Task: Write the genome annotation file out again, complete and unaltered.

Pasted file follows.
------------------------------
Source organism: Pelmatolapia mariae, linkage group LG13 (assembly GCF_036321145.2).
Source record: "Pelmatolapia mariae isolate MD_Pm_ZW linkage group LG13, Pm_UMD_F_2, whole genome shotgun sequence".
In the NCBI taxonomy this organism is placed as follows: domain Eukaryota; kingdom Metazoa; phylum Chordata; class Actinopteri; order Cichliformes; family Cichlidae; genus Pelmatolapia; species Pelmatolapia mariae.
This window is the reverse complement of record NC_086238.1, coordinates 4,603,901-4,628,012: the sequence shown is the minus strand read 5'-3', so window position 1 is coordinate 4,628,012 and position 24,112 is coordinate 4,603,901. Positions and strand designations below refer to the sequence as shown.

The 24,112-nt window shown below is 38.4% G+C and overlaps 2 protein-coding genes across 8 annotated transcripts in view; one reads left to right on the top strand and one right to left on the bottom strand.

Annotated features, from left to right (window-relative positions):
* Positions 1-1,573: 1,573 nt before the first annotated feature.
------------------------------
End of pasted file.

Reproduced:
Source organism: Pelmatolapia mariae, linkage group LG13 (assembly GCF_036321145.2).
Source record: "Pelmatolapia mariae isolate MD_Pm_ZW linkage group LG13, Pm_UMD_F_2, whole genome shotgun sequence".
In the NCBI taxonomy this organism is placed as follows: domain Eukaryota; kingdom Metazoa; phylum Chordata; class Actinopteri; order Cichliformes; family Cichlidae; genus Pelmatolapia; species Pelmatolapia mariae.
This window is the reverse complement of record NC_086238.1, coordinates 4,603,901-4,628,012: the sequence shown is the minus strand read 5'-3', so window position 1 is coordinate 4,628,012 and position 24,112 is coordinate 4,603,901. Positions and strand designations below refer to the sequence as shown.

The 24,112-nt window shown below is 38.4% G+C and overlaps 2 protein-coding genes across 8 annotated transcripts in view; one reads left to right on the top strand and one right to left on the bottom strand.

Annotated features, from left to right (window-relative positions):
* Positions 1-1,573: 1,573 nt before the first annotated feature.